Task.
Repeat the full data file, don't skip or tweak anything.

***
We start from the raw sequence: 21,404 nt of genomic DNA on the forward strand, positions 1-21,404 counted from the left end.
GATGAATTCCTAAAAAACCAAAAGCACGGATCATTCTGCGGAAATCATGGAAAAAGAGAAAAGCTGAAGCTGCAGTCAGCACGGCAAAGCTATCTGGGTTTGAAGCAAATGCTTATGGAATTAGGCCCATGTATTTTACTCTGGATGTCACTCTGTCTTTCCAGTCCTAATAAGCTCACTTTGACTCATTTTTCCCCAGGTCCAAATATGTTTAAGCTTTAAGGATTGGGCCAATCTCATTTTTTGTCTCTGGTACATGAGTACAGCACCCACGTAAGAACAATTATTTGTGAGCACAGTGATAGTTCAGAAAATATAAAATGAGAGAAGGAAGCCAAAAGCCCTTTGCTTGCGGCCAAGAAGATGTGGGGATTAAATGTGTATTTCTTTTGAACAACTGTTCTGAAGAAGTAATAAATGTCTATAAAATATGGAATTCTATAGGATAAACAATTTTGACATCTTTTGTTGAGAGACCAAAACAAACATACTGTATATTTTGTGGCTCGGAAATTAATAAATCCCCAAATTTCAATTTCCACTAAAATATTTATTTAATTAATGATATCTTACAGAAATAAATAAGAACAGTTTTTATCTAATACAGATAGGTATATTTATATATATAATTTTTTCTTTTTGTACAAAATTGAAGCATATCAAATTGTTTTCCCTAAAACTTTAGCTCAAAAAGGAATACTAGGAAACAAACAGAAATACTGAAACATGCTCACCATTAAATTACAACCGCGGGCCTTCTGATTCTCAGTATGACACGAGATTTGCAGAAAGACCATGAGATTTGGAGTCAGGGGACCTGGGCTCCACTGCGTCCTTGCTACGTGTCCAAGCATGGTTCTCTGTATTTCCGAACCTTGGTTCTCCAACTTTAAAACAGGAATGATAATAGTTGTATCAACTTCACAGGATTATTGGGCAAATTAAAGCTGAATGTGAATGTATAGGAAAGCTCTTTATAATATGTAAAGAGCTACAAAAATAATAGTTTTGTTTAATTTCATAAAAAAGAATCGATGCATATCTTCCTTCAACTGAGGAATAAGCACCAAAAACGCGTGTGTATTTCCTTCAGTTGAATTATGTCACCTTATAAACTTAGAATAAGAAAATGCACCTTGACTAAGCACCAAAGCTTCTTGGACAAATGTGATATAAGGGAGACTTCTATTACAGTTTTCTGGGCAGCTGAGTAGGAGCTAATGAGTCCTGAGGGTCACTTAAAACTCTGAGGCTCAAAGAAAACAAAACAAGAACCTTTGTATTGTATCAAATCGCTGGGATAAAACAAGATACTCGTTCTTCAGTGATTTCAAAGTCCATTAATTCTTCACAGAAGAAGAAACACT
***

We start from the raw sequence: 21,404 nt of genomic DNA on the forward strand, positions 1-21,404 counted from the left end.
GATGAATTCCTAAAAAACCAAAAGCACGGATCATTCTGCGGAAATCATGGAAAAAGAGAAAAGCTGAAGCTGCAGTCAGCACGGCAAAGCTATCTGGGTTTGAAGCAAATGCTTATGGAATTAGGCCCATGTATTTTACTCTGGATGTCACTCTGTCTTTCCAGTCCTAATAAGCTCACTTTGACTCATTTTTCCCCAGGTCCAAATATGTTTAAGCTTTAAGGATTGGGCCAATCTCATTTTTTGTCTCTGGTACATGAGTACAGCACCCACGTAAGAACAATTATTTGTGAGCACAGTGATAGTTCAGAAAATATAAAATGAGAGAAGGAAGCCAAAAGCCCTTTGCTTGCGGCCAAGAAGATGTGGGGATTAAATGTGTATTTCTTTTGAACAACTGTTCTGAAGAAGTAATAAATGTCTATAAAATATGGAATTCTATAGGATAAACAATTTTGACATCTTTTGTTGAGAGACCAAAACAAACATACTGTATATTTTGTGGCTCGGAAATTAATAAATCCCCAAATTTCAATTTCCACTAAAATATTTATTTAATTAATGATATCTTACAGAAATAAATAAGAACAGTTTTTATCTAATACAGATAGGTATATTTATATATATAATTTTTTCTTTTTGTACAAAATTGAAGCATATCAAATTGTTTTCCCTAAAACTTTAGCTCAAAAAGGAATACTAGGAAACAAACAGAAATACTGAAACATGCTCACCATTAAATTACAACCGCGGGCCTTCTGATTCTCAGTATGACACGAGATTTGCAGAAAGACCATGAGATTTGGAGTCAGGGGACCTGGGCTCCACTGCGTCCTTGCTACGTGTCCAAGCATGGTTCTCTGTATTTCCGAACCTTGGTTCTCCAACTTTAAAACAGGAATGATAATAGTTGTATCAACTTCACAGGATTATTGGGCAAATTAAAGCTGAATGTGAATGTATAGGAAAGCTCTTTATAATATGTAAAGAGCTACAAAAATAATAGTTTTGTTTAATTTCATAAAAAAGAATCGATGCATATCTTCCTTCAACTGAGGAATAAGCACCAAAAACGCGTGTGTATTTCCTTCAGTTGAATTATGTCACCTTATAAACTTAGAATAAGAAAATGCACCTTGACTAAGCACCAAAGCTTCTTGGACAAATGTGATATAAGGGAGACTTCTATTACAGTTTTCTGGGCAGCTGAGTAGGAGCTAATGAGTCCTGAGGGTCACTTAAAACTCTGAGGCTCAAAGAAAACAAAACAAGAACCTTTGTATTGTATCAAATCGCTGGGATAAAACAAGATACTCGTTCTTCAGTGATTTCAAAGTCCATTAATTCTTCACAGAAGAAGAAACACT